I share below the Buddhist Philosophy Unit sessions that will be running Nov 29-Dec 10 at the (virtual) American Academy of Religions annual meeting. If you are not yet registered for the meeting, you can still do so here: https://aarweb.org/AARAnnualMeeting2020.
Please note that the business meeting for the Buddhist Philosophy Unit will be on Tuesday at 5:30pm (EST UTC-5) following "Buddhist Philosophies of the Material" (and in the same Zoom room). We will be discussing future directions for the Buddhist Philosophy Unit (including ways to better represent the racial, cultural and geographic diversity of Buddhist philosophy scholars and scholarship).
Buddhist Philosophies of the Material /Tibetan Buddhist Philosophies of Materiality - co-sponsored with the Tibetan and Himalayan Religions Unit
Tuesday, December 1, 4:00 PM-5:30 PM (EST UTC-5)
This panel sets out to question the boundaries of the Buddhist Studies philosophical canon and reigning depictions of the Buddhist philosophical enterprise by considering how Buddhist thinkers in Tibet have theorized the significance of material objects and the wider material world, and how this has been integrated into religious practices, narratives, and cosmologies. The broader aim of this panel is to draw critical attention to assumptions in the scholarly construction of Buddhist philosophy as a cross-cultural category by highlighting areas of inquiry—in terms of both source materials and topics—that tend to be elided in our scholarly productions and exchanges. It also aims to recalibrate the study of Buddhist material culture by highlighting the central relevance of Buddhist philosophical discourse and theorization in this endeavor. Papers each highlight a different aspect of how Buddhist thinkers in Tibet have theorized the roles of material and sensorial objects and encounters in framing the Buddhist soteriological project, thereby underscoring what Buddhist philosophical studies stands to gain by including a broader spectrum of perspectives. We will be discussing topics for next year's annual meeting as well as taking nominations for the Steering Committee.
- Ana Cristina Lopes, Stanford University (presiding)
- David Germano, University of Virginia
- Devin Zuckerman, University of Virginia
- Adam Liddle, University of Virginia
- James Gentry, Stanford University
- Catherine Hartmann, Harvard University
Roundtable on Roy Tzohar's A Yogācāra Buddhist Theory of Metaphor (Oxford University Press, 2018) - quad-sponsored with the Yogacara Unit, Hindu Philosophy Unit, and Indian and Chinese Religions Compared Unit
Thursday, December 3, 1:45 PM-3:15 PM (EST UTC-5)
This roundtable brings together six scholars to discuss the intellectual achievements of and new avenues of inquiry opened by Tzohar’s book, 2018 winner of the prestigious Toshihide Numata Book Award in Buddhism. The roundtable discussion will highlight the way that Tzohar’s book – ostensibly just an articulation of the Buddhist philosopher Sthiramati’s view that all language is metaphorical, itself an ambitious and rewarding achievement – also accomplishes much more, including the careful contextualization of Sthiramati’s work in relation to other Buddhist and to non-Buddhist schools of South Asian philosophy of language, and the thoughtful and creative articulation of the relationship between Buddhist philosophy of language and other central ontological and soteriological concerns of Buddhist thought. Discussants are drawn from diverse sub-fields in Buddhist and South Asian philosophy and literature, and Tzohar will be a respondent.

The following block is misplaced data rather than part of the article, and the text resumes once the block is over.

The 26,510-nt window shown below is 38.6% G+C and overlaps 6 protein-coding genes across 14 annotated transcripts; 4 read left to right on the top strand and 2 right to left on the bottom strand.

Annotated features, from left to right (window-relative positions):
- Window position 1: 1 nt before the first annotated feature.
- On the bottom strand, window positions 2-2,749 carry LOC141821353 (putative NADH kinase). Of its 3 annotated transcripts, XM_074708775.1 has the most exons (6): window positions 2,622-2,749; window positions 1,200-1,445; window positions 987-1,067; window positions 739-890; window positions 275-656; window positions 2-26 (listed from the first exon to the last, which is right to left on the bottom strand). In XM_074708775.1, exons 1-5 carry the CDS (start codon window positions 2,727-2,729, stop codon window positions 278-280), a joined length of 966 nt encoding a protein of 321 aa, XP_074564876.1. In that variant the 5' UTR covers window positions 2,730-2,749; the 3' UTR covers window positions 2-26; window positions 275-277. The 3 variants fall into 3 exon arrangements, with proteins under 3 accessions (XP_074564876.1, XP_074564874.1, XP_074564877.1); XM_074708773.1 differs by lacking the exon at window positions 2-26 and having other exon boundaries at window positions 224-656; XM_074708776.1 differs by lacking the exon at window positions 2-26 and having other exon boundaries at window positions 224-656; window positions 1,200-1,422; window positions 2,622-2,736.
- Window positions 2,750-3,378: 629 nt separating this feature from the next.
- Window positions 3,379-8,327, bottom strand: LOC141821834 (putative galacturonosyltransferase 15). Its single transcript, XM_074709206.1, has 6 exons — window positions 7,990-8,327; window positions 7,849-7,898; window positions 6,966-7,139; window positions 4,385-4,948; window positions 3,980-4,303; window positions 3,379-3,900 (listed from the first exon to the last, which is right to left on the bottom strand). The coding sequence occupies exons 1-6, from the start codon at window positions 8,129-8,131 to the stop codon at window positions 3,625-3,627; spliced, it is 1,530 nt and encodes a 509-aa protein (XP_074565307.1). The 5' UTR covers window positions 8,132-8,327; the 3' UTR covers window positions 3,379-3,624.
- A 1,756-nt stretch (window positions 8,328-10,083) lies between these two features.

- Tao Jiang, Rutgers University (presiding)
- Jonathan Gold, Princeton University
- Laurie Louise Patton, Middlebury College
- Joy Brennan, Kenyon College
- Richard Nance, Indiana University
- Catherine Prueitt, University of British Columbia
- Parimal G. Patil, Harvard University
- Roy Tzohar, Tel-Aviv University (responding)
Perspectives on Douglas Duckworth's Tibetan Buddhist Philosophy of Mind and Nature (Oxford University Press, 2018)
Wednesday, December 9, 4:00 PM-5:30 PM (EST UTC-5)
Douglas Duckworth’s recent book, _Tibetan Buddhist Philosophy of Mind and Nature_, paints a picture of Buddhism in Tibet accessible to a non-specialist philosopher. The book presents Buddhist thought in broad strokes, filling a void to go along with the numerous fine-grained studies and translations of particular texts, figures, and schools that have appeared in the last two and half decades. This panel will bring together scholars of Buddhism who work in different regions around _Tibetan Philosophy of Mind and Nature_ to discuss different streams of philosophy that come into creative tension and complementarity across Buddhist cultures. The panel connects scholars of philosophical traditions in diverse Buddhist cultures to respond to issues raised in the book and to explore ways that Duckworth’s work addresses both parallel and orthogonal philosophical problems in those Buddhist cultures. The aim of this panel is to invite scholars of Indian Buddhism, Korean Buddhism, Chinese Buddhism, and Tibetan Buddhism to reflect on the book and discuss ways that the themes addressed resonate across the Mahāyāna Buddhist world.
- John Makransky, Boston College (presiding)
- John Dunne, University of Wisconsin
- Wendi Adamek, University of Calgary
- Jin Y. Park, American University
- Constance Kassor, Lawrence University
- Douglas Duckworth, Temple University (responding)
Karin and Tao
AAR Buddhist Philosophy Unit Co-chairs
Karin Meyers (email@example.com)
Academic Director, Mangalam Research Center
Tao Jiang (firstname.lastname@example.org)
Associate Professor, Rutgers University